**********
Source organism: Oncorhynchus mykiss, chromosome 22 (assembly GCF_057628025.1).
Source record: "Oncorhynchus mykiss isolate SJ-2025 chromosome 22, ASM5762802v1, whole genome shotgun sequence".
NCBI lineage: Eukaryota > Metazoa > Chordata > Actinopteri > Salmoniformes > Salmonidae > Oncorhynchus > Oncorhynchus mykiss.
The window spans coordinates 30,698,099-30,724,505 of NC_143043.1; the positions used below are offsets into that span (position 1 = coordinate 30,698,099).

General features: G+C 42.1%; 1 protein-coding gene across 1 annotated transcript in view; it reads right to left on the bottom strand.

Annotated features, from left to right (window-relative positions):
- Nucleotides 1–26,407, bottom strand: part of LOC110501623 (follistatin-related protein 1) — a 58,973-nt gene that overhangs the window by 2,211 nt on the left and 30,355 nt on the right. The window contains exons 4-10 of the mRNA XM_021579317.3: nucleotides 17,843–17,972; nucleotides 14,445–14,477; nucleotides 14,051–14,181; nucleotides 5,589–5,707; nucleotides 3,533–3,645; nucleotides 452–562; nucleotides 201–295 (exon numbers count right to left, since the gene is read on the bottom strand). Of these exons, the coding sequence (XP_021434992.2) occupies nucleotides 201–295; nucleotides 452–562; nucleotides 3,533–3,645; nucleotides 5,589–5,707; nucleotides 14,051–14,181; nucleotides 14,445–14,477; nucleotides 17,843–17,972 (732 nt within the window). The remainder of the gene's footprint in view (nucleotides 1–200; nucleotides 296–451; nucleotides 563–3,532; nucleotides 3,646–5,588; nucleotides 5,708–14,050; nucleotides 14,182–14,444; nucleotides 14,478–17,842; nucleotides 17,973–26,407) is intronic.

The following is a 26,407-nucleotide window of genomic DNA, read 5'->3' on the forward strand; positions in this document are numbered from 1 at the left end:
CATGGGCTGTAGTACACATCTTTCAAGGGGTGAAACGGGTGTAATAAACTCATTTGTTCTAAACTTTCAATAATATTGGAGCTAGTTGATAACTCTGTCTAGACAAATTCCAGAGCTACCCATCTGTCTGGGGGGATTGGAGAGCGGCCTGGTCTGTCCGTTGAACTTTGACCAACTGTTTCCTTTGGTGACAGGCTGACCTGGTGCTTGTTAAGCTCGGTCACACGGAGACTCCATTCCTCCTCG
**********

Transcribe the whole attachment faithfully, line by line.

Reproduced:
Source organism: Oncorhynchus mykiss, chromosome 22 (assembly GCF_057628025.1).
Source record: "Oncorhynchus mykiss isolate SJ-2025 chromosome 22, ASM5762802v1, whole genome shotgun sequence".
NCBI lineage: Eukaryota > Metazoa > Chordata > Actinopteri > Salmoniformes > Salmonidae > Oncorhynchus > Oncorhynchus mykiss.
The window spans coordinates 30,698,099-30,724,505 of NC_143043.1; the positions used below are offsets into that span (position 1 = coordinate 30,698,099).

General features: G+C 42.1%; 1 protein-coding gene across 1 annotated transcript in view; it reads right to left on the bottom strand.

Annotated features, from left to right (window-relative positions):
- Nucleotides 1–26,407, bottom strand: part of LOC110501623 (follistatin-related protein 1) — a 58,973-nt gene that overhangs the window by 2,211 nt on the left and 30,355 nt on the right. The window contains exons 4-10 of the mRNA XM_021579317.3: nucleotides 17,843–17,972; nucleotides 14,445–14,477; nucleotides 14,051–14,181; nucleotides 5,589–5,707; nucleotides 3,533–3,645; nucleotides 452–562; nucleotides 201–295 (exon numbers count right to left, since the gene is read on the bottom strand). Of these exons, the coding sequence (XP_021434992.2) occupies nucleotides 201–295; nucleotides 452–562; nucleotides 3,533–3,645; nucleotides 5,589–5,707; nucleotides 14,051–14,181; nucleotides 14,445–14,477; nucleotides 17,843–17,972 (732 nt within the window). The remainder of the gene's footprint in view (nucleotides 1–200; nucleotides 296–451; nucleotides 563–3,532; nucleotides 3,646–5,588; nucleotides 5,708–14,050; nucleotides 14,182–14,444; nucleotides 14,478–17,842; nucleotides 17,973–26,407) is intronic.

The following is a 26,407-nucleotide window of genomic DNA, read 5'->3' on the forward strand; positions in this document are numbered from 1 at the left end:
CATGGGCTGTAGTACACATCTTTCAAGGGGTGAAACGGGTGTAATAAACTCATTTGTTCTAAACTTTCAATAATATTGGAGCTAGTTGATAACTCTGTCTAGACAAATTCCAGAGCTACCCATCTGTCTGGGGGGATTGGAGAGCGGCCTGGTCTGTCCGTTGAACTTTGACCAACTGTTTCCTTTGGTGACAGGCTGACCTGGTGCTTGTTAAGCTCGGTCACACGGAGACTCCATTCCTCCTCG